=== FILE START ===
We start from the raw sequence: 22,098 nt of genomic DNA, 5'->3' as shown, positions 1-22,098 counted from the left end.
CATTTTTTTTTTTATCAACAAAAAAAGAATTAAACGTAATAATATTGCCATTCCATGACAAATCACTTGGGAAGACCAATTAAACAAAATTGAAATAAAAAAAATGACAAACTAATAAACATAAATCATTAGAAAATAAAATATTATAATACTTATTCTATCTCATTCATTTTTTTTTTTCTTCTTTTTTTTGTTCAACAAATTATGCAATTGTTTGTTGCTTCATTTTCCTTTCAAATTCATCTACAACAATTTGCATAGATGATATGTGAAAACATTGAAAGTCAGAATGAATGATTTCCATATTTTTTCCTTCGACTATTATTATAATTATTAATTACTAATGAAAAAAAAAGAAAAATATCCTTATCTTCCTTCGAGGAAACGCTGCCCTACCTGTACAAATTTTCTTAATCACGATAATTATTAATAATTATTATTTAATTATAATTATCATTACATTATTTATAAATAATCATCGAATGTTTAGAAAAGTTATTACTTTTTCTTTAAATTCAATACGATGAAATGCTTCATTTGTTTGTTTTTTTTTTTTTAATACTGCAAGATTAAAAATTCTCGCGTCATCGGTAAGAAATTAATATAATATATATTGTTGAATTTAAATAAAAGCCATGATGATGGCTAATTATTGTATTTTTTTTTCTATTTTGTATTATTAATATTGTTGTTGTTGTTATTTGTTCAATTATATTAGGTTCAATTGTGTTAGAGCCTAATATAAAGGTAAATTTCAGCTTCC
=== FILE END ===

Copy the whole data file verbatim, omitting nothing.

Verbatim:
We start from the raw sequence: 22,098 nt of genomic DNA, 5'->3' as shown, positions 1-22,098 counted from the left end.
CATTTTTTTTTTTATCAACAAAAAAAGAATTAAACGTAATAATATTGCCATTCCATGACAAATCACTTGGGAAGACCAATTAAACAAAATTGAAATAAAAAAAATGACAAACTAATAAACATAAATCATTAGAAAATAAAATATTATAATACTTATTCTATCTCATTCATTTTTTTTTTTCTTCTTTTTTTTGTTCAACAAATTATGCAATTGTTTGTTGCTTCATTTTCCTTTCAAATTCATCTACAACAATTTGCATAGATGATATGTGAAAACATTGAAAGTCAGAATGAATGATTTCCATATTTTTTCCTTCGACTATTATTATAATTATTAATTACTAATGAAAAAAAAAGAAAAATATCCTTATCTTCCTTCGAGGAAACGCTGCCCTACCTGTACAAATTTTCTTAATCACGATAATTATTAATAATTATTATTTAATTATAATTATCATTACATTATTTATAAATAATCATCGAATGTTTAGAAAAGTTATTACTTTTTCTTTAAATTCAATACGATGAAATGCTTCATTTGTTTGTTTTTTTTTTTTTAATACTGCAAGATTAAAAATTCTCGCGTCATCGGTAAGAAATTAATATAATATATATTGTTGAATTTAAATAAAAGCCATGATGATGGCTAATTATTGTATTTTTTTTTCTATTTTGTATTATTAATATTGTTGTTGTTGTTATTTGTTCAATTATATTAGGTTCAATTGTGTTAGAGCCTAATATAAAGGTAAATTTCAGCTTCC